Wendy once worked in an organization with an IT department that had its own culture, separate from the rest of the company. If your computer had a problem, you had to learn how to submit a work ticket in their non-integrated system, and describe your problem in correct computer terminology, or you faced a long, long wait to get your issue resolved. Layman’s terms were met with condescending snickers and an even longer delay.
User friendly? Not really. Effective? No. No one wants to learn the jargon of another industry, especially one that they think is there to support them.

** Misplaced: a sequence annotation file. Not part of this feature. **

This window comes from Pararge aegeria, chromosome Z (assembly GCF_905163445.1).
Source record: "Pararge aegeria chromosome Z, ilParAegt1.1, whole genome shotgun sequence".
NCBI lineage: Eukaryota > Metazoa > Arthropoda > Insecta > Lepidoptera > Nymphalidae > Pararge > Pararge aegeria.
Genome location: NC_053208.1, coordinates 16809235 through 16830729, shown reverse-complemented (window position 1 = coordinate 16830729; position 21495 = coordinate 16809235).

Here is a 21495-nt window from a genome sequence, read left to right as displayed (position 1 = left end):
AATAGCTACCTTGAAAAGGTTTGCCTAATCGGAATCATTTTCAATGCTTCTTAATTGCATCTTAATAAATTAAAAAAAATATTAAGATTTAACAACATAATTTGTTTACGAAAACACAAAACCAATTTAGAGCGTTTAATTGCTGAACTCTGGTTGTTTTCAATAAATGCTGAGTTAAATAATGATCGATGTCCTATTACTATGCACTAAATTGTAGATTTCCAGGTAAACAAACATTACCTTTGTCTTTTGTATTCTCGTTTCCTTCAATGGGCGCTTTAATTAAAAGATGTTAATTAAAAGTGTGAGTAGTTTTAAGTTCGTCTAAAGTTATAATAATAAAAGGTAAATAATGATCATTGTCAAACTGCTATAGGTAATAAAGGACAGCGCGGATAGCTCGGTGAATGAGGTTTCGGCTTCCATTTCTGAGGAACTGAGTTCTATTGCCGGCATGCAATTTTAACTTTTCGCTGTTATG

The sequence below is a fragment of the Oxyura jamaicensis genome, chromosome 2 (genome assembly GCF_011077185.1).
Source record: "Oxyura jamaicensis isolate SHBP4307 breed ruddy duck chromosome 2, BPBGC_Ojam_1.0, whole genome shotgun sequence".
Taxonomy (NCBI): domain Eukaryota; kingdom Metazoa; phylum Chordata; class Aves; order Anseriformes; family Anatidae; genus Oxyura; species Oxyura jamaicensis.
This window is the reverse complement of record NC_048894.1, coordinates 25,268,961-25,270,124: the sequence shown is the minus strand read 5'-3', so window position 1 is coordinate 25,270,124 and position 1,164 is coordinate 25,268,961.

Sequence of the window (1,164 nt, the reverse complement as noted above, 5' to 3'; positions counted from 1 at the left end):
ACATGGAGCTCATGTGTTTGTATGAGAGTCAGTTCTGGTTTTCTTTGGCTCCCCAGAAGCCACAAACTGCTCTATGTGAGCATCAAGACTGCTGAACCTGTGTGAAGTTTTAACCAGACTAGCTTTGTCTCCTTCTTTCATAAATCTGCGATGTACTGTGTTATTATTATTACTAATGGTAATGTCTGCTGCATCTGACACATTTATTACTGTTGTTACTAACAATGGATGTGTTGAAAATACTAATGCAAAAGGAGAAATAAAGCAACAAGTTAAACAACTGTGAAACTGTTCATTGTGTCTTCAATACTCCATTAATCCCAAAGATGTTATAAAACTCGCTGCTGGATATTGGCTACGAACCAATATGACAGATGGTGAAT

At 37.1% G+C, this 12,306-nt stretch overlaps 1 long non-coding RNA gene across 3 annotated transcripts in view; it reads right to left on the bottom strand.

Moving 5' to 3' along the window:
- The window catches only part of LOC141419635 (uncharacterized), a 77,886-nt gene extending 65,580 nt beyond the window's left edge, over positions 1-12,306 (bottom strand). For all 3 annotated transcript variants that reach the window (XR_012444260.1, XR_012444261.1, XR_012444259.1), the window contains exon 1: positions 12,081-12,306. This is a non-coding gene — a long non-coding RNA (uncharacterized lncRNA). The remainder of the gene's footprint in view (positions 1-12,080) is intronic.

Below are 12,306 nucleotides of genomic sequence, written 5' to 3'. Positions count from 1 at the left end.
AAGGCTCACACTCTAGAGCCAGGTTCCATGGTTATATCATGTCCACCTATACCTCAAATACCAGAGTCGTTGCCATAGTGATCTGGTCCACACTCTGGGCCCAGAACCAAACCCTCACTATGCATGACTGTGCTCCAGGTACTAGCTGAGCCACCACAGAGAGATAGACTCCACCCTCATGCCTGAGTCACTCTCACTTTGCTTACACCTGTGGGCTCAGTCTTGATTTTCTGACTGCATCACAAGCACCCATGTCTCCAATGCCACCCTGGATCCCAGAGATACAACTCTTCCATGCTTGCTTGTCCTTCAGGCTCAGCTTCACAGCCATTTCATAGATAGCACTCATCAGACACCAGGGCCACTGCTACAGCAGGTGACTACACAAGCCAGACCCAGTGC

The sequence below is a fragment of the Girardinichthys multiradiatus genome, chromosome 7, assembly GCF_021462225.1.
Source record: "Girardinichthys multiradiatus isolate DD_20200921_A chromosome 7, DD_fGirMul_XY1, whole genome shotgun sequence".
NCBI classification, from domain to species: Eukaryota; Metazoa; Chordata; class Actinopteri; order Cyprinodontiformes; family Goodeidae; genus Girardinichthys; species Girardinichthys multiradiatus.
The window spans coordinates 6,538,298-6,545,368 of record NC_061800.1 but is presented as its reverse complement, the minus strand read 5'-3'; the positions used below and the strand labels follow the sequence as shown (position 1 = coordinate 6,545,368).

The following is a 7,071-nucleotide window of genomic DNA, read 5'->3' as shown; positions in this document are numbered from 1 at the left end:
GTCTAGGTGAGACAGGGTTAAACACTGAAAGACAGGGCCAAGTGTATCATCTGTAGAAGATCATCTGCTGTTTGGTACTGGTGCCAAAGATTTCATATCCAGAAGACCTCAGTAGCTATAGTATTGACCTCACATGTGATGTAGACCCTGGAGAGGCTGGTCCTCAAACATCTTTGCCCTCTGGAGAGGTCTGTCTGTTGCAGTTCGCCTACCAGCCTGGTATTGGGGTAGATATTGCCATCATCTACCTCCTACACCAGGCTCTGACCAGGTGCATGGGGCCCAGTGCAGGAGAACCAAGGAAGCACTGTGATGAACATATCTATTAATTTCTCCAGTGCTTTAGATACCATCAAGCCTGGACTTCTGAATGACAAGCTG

Training Evaluation Mistake #9: Working Independently to Create and Demonstrate Training Value
The partnership between training and the business is critical to being able to create and demonstrate training with organizational value.
82% of you correctly answered false to the related question in the Training Evaluation Strategy quiz:
The smart training professional can work independently to create and demonstrate the value of their training programs.
Training Evaluation Mistake #8: Treating Training Value Demonstration as a Separate Entity
We often are asked how much should be spent to show the value that training delivers to an organization, and how and when this should occur. Our response may surprise you.
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